The Indian Quarterly
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Today, we worship at the altar of the body. The obsession with the body has never been as intense or widespread as in our narcissistic age. Gym-sculpted bodies proliferate, as if emerging from 3D printers. Perfect bodies occupy our screens, our magazines and aspirations. The Body is the theme this issue. With mordant wit, surgeon Ambarish Satwik looks back at his lessons in anatomy, while Sandip Roy traces the fascinating story of Bengali machismo. Paromita Vohra traces the “evolution” of the Hindi film hero, now primped and hairless; and Shougat Dasgupta laments the commodification of sportsmen and growing soullessness of sports. Manjula Padmanab- han’s hilarious take on learning about the human body has a personal twist. And Leela Samson writes about the equilibrium between the body and mind in dance. Elsewhere, Prashant Panjiar's quixotic photo essay captures the “we-are-like-this-only” aspect of Indians. Kishore Singh explores the connection, if any, between where an artist lives and his work. In a particularly rich fiction and poetry section we have the last poem by the celebrated French poet, Yves Bonnefoy, written shortly before he died this year.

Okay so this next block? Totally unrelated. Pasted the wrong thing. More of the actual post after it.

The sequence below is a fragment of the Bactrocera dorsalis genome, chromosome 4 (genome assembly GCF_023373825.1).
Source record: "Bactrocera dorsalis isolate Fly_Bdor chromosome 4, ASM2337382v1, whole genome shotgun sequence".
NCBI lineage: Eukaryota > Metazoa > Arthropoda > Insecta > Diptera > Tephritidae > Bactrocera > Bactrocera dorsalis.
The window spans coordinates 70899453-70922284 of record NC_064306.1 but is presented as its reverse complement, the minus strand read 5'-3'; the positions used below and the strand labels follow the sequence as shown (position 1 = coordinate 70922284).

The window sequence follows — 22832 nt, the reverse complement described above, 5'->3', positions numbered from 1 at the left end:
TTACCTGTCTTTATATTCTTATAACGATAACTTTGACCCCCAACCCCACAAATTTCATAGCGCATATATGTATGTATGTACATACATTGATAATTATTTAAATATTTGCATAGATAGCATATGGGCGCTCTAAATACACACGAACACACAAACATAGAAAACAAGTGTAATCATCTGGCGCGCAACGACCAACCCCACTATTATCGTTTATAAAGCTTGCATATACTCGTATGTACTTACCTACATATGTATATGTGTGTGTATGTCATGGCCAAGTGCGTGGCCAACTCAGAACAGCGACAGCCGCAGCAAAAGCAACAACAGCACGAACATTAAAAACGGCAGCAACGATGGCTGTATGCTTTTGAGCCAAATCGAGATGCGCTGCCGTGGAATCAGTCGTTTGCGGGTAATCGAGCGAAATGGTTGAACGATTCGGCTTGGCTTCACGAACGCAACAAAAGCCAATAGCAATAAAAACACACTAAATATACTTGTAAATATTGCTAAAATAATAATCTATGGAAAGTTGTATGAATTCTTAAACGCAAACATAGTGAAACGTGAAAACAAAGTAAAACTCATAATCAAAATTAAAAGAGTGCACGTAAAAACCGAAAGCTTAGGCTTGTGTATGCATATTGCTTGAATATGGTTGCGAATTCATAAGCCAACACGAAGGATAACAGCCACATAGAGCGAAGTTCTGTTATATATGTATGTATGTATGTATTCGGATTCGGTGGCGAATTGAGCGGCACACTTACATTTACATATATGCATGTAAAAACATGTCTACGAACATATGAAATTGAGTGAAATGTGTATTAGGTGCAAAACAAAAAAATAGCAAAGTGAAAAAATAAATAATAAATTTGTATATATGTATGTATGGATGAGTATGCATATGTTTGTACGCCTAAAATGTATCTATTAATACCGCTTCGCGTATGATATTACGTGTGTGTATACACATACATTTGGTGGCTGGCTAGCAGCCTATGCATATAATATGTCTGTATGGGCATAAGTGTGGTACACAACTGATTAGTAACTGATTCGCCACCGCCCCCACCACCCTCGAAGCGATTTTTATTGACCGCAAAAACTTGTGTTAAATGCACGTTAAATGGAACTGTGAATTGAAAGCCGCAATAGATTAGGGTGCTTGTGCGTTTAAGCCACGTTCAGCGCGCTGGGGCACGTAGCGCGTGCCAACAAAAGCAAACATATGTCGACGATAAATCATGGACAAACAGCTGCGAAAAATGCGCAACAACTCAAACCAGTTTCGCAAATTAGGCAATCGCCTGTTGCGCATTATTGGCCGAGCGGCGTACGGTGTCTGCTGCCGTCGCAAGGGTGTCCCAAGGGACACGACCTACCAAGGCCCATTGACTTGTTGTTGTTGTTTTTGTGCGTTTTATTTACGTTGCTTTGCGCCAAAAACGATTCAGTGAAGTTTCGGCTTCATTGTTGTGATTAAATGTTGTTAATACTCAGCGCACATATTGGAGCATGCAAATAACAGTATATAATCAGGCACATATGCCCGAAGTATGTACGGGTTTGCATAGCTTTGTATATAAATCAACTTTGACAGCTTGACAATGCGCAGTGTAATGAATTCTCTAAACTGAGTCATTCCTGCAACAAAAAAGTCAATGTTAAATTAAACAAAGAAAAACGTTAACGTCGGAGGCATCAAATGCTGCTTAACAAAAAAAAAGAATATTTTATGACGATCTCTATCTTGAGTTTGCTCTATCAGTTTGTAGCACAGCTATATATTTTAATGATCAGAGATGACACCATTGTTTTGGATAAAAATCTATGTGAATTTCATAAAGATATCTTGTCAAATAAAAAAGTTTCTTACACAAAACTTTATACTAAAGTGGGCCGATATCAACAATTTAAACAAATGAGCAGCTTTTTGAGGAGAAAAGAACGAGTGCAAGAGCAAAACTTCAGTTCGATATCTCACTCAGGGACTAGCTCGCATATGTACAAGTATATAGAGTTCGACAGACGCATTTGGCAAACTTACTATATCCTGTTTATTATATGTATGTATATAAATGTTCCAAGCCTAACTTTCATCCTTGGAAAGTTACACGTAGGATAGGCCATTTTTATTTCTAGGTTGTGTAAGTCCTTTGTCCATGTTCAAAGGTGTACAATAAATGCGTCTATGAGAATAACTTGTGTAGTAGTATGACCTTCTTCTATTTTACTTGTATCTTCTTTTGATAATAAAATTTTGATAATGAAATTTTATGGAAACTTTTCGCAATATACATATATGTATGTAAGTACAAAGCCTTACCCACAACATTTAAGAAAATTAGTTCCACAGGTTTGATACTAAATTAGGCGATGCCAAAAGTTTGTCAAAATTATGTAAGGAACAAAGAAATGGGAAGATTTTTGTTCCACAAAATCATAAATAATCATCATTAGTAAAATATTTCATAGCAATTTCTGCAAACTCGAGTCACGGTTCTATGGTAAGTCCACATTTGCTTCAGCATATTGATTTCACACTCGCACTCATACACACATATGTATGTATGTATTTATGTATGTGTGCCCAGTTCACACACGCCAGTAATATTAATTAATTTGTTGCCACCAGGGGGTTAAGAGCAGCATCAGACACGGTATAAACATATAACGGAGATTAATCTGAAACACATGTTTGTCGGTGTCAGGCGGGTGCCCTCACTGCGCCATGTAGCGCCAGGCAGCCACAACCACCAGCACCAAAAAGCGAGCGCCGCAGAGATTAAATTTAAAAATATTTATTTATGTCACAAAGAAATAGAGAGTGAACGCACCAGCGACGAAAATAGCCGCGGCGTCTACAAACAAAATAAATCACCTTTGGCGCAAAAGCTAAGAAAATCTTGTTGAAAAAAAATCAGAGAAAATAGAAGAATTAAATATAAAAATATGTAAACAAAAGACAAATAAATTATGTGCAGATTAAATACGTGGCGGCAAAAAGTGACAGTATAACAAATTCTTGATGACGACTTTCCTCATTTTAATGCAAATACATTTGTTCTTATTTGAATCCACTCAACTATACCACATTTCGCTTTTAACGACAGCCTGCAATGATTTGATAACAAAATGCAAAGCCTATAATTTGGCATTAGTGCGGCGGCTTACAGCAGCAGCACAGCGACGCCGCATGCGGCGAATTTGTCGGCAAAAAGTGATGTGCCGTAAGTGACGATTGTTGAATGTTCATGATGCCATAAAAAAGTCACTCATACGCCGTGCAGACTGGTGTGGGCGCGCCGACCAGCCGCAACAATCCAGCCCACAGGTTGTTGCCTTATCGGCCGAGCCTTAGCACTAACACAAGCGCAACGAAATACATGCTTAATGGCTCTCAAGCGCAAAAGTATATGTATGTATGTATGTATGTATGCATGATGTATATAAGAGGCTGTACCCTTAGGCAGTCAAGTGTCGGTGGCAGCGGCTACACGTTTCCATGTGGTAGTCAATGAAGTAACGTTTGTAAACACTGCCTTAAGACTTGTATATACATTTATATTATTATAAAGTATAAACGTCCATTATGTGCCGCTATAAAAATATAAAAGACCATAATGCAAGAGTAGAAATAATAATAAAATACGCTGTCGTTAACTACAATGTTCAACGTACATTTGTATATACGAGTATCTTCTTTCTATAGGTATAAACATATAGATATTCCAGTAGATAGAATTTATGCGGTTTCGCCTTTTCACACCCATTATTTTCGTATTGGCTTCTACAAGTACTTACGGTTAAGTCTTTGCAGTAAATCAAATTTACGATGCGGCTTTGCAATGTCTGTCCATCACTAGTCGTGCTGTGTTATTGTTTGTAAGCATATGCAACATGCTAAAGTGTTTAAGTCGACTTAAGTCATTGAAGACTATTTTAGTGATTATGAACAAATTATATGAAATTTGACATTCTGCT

The Indian Quarterly (IQ) is a national and international magazine. We hope that just as The New Yorker exhibits a distinctly Manhattan sensibility and always contains articles about New York City, IQ will manifest the fact that it is edited and published in Mumbai through its cosmopolitan and open-minded perspective on the world and on India. In fact, we hope to provide a unique way of interpreting our ever changing culture, and to define our own experiences through the strength of thought, ideas and imagery, be it in the form of fact, fiction, poetry, illustration or photography. IQ is therefore a paean to the polyphonic nature of reflection and the creativity that is its outcome.